Africa loses up to 15% of GDP per capita annually through climate change, says AfDB chief economist

Kevin Urama of the AfDB tells the Egyptian International Co-operation Forum that since the 1850s, countries have managed to move away from coal sources, use gas to transition to cleaner energy and so soften the worst impacts of climate change

Africa has been losing between 5% and 15% of its GDP per capita growth because of climate change and related impacts, but needs roughly US$1.6 trillion between 2022 and 2030 to meet its national determination contributions, the acting chief economist and vice-president of the African Development Bank (AfDB) Group, Kevin Urama, has said.

Speaking during a panel discussion – “African Countries’ Ownership in Determining the Climate Agenda” – on the sidelines of the Egypt International Co-operation Forum in Cairo last Wednesday (7 September), Urama urged developed nations to bridge the “climate financing gap”.

Many senior officials represented the AfDB at the event, notably its vice-president for power, energy, climate and green growth, Kevin Kariuki, and its vice-president for the private sector, infrastructure and industrialisation, Solomon Quaynor.

“Collectively, African countries received only US$18.3 billion in climate finance between 2016 and 2019,” Urama said. “This results in a climate finance gap of up US$1288.2 billion annually from 2020 to 2030.”

He added: “These sums reflect how the crisis is. Climate change affects Africa severely, while the continent contributes to only 3% of global emissions.

“The global community must meet its US$100 billion commitment to help the developing countries and African economies to mitigate the impacts of the climate change and to adapt to it.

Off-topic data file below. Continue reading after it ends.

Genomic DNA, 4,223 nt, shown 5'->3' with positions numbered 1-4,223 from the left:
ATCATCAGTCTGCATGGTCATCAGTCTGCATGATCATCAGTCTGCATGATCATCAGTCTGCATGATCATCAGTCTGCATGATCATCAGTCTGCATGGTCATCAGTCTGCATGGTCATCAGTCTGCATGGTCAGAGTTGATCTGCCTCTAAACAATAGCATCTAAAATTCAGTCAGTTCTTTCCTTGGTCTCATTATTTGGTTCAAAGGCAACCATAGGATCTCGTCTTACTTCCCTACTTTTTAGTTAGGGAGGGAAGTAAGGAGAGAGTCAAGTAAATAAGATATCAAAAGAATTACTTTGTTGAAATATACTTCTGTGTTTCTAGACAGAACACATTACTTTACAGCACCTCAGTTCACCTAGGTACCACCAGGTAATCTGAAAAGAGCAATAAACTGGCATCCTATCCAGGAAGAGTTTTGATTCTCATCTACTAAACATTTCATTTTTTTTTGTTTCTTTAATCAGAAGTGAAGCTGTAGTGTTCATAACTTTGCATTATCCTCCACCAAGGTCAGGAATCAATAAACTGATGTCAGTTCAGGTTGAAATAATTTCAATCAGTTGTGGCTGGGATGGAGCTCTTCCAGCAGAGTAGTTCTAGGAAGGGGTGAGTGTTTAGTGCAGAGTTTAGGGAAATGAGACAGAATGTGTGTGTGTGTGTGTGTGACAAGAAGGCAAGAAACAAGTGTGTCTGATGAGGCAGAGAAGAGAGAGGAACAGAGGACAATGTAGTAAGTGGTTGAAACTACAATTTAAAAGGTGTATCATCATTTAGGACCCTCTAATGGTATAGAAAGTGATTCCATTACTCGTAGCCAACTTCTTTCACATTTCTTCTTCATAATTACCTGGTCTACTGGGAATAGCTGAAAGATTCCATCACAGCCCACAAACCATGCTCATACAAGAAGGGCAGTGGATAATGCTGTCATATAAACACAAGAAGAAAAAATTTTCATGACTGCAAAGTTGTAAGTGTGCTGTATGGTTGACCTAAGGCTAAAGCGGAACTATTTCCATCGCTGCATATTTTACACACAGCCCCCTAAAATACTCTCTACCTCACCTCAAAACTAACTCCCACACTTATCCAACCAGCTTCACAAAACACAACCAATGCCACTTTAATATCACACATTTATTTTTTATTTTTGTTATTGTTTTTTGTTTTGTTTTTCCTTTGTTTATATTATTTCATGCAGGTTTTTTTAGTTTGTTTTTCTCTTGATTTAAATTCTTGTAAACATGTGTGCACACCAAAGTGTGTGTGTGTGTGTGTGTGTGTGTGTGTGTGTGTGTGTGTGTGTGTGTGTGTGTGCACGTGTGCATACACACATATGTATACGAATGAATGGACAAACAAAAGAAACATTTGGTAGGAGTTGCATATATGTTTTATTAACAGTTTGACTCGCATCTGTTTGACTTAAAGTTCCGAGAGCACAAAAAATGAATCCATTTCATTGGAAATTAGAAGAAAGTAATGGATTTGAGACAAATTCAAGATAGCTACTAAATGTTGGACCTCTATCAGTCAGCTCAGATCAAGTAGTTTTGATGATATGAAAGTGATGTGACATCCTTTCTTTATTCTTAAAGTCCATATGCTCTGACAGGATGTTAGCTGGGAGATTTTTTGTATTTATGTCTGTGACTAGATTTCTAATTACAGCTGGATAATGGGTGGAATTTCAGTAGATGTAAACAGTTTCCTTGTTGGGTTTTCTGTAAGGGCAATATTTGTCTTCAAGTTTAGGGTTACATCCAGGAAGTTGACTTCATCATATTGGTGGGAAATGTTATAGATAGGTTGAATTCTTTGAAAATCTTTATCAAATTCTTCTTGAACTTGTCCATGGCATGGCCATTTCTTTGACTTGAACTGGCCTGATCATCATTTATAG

“Investing in climate adaptation in the context of sustainable development is the best way to cope with the climate change impacts,” Urama said. He added that gas must remain in the continent’s plan for a gradual transition to clean energy.

The path to cleaner energy

Urama noted that, since the 1850s, countries have managed to move away from coal and have used gas as a transition to cleaner energy.

He also affirmed that Africa had great potential in green investment opportunities that the private sector, including banks, could tap in to.

The Egyptian environment minister, Yasmine Fouad, highlighted Egypt’s National Strategy for Alignment of both climate mitigation and adaptation. She said it rests on five pillars.

Fouad explained: “The first pillar focuses on how we can adopt a low-greenhouse path, which centres on the sectors around renewable transport, gas, industry and waste. The second one relates to adaptation and how best to make the communities more resilient.

“The third and fourth ones are focused on how to protect coastal zones and have more accessibility and availability of water. The last one is about the need for developing more smart and integrated concoctions and that’s the stereotype of a strategy on climate.”

Fouad added: “To fight climate change, you cannot rely on the government alone, nor the private sector alone but it’s an integration between the government, civil society and the private sector.”

Targeting sustainability

Ghada Wally, the executive director of the United Nations Office on Drugs and Crime and director general of the United Nations Office in Vienna, told guests at the co-operation forum: “Women and young people are among Africa’s best assets.”

She stressed the importance of exploring ways to tap in to this significant asset for the sake of the continent’s sustainable development.

Nationally determined contributions or “NDCs” are submitted by countries under the Paris Agreement of the United Nations Framework Convention on Climate Change.

They represent climate action pledges which aim to limit global warming, taking it to well below a 2-degree C increase level over pre-industrial levels to 1.5 degrees C.

Asaase Radio 99.5 – tune in or log on to broadcasts online
99.5 in Accra, 101.5 in Bawku, 99.9 in Bimbilla, 100.3 in Cape Coast, 90.7 in Ho, 98.5 in Kumasi, 99.7 in Tamale,, U 89.5 in Tarkwa and 106.9 in Walewale
Join the conversation. Call: 020 000 9951 or 059 415 7777. Or WhatsApp: 020 000 0995.

Show More

Related Articles

Back to top button

Adblock Detected